Food and water supplies have become critical for the Iraqi people. Most Iraqis depended on government rations before the war. Since the fighting started, Carol Pearson reports that food aid has been slow in coming and the distribution has been chaotic.
In recent days we’ve seen pictures like these, where Iraqis are mobbing trucks delivering food and water, and where attempts by organizers to distribute the aid quickly disintegrates into chaos.
“Stay there. Get back.”
In places like Umm Qasr, clean water is almost non-existent. Local water towers supplying the region were hit in bombing raids last week.
On Friday, the first military relief aid for Iraqi civilians arrived on the British supply ship the Sir Galahad.
But it is unclear when those supplies will actually reach the people.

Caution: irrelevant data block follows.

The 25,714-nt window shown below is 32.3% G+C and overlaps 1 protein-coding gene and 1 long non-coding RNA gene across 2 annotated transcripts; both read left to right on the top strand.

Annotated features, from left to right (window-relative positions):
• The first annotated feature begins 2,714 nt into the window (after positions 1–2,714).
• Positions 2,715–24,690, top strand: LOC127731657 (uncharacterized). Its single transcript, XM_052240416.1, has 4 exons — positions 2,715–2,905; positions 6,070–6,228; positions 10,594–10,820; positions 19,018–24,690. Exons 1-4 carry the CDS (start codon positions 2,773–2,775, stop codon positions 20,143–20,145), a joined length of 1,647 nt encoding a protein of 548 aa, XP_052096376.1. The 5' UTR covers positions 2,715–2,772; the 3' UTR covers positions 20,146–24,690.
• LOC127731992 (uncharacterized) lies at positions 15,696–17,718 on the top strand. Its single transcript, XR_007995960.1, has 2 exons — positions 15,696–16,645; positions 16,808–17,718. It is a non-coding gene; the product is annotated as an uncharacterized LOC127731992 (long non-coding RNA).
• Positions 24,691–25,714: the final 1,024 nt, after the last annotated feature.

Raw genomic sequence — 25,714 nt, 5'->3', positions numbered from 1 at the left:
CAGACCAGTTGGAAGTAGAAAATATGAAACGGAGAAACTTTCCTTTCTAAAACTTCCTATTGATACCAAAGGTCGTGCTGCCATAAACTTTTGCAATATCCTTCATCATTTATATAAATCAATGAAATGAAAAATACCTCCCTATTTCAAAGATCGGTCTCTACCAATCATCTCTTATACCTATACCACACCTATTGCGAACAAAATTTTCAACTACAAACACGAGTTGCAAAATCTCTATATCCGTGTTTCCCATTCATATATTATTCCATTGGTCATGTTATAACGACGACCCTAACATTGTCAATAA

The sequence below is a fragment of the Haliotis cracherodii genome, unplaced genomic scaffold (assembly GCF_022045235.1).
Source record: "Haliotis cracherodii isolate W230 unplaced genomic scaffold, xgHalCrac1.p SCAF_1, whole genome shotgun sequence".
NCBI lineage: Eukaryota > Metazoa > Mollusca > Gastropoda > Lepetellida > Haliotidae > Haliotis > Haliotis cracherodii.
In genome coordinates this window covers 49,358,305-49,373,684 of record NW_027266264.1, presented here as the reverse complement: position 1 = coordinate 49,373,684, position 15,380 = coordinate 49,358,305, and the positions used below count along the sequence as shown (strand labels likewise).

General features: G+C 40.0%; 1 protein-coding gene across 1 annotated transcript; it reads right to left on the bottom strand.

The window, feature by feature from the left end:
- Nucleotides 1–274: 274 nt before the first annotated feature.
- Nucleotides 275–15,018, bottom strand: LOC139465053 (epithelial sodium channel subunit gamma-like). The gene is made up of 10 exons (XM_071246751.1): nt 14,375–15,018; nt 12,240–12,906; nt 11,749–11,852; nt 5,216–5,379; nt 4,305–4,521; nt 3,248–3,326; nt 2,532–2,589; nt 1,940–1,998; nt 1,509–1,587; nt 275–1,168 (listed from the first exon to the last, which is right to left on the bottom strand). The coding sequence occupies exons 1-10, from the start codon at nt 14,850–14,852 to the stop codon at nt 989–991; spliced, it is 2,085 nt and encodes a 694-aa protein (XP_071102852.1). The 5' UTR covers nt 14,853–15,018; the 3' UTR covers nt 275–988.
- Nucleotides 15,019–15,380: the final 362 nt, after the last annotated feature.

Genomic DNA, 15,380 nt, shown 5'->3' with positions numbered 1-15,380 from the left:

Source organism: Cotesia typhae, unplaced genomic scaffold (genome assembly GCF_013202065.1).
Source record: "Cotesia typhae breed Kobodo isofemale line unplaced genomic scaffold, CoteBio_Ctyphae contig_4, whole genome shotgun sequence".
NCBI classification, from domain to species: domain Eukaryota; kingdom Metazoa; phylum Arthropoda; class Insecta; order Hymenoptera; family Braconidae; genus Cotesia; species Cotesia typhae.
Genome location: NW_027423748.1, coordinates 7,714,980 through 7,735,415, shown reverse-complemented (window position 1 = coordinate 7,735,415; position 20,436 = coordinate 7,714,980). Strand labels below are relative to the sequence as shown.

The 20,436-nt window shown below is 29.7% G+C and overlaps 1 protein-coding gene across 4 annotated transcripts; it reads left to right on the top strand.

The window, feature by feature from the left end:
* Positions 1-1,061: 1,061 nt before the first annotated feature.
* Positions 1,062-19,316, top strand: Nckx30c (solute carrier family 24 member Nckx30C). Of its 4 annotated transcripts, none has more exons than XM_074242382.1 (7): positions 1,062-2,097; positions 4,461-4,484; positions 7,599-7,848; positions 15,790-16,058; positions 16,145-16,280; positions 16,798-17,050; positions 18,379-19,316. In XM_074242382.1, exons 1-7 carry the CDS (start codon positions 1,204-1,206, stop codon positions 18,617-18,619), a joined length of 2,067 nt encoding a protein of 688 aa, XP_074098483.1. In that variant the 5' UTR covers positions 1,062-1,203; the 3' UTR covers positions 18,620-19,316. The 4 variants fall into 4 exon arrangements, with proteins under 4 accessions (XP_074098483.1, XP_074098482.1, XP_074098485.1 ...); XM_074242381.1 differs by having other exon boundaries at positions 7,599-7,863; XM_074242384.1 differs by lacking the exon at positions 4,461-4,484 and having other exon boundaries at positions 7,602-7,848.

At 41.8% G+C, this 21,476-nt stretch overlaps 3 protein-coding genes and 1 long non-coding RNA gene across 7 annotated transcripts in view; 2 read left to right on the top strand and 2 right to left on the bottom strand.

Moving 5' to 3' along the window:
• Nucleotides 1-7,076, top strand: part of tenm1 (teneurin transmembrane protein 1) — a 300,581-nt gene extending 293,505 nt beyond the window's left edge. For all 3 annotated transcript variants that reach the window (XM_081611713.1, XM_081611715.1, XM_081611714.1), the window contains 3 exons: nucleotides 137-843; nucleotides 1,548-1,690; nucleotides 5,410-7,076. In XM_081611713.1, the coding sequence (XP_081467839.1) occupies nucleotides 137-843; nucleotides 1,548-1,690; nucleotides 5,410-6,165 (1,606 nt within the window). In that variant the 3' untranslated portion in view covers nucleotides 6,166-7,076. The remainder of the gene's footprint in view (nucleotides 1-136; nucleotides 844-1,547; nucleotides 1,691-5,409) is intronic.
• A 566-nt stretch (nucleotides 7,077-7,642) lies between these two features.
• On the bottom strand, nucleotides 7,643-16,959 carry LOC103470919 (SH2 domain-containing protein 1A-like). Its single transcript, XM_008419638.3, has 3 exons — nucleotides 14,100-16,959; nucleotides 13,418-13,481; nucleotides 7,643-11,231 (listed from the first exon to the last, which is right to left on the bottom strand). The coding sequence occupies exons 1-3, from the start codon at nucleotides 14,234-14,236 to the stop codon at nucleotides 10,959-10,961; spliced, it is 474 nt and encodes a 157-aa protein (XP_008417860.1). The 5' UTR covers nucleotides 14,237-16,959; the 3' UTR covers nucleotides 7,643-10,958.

British military officials will soon enter Iraqi villages to assess the need.
Sunday the UN and other relief agencies criticized the way food was being distributed, that it wasn’t going to the most needy, that it wasn’t getting to hospitals, that food delivered from the back of a truck does not ensure that it will not be sold or hoarded.
The United Nations World Food program estimates that most Iraqis will run out of food in May.
It has asked the United States to provide $1.3 billion of the 2.2 billion dollars it estimates is needed for what could be the biggest humanitarian aid operation in history.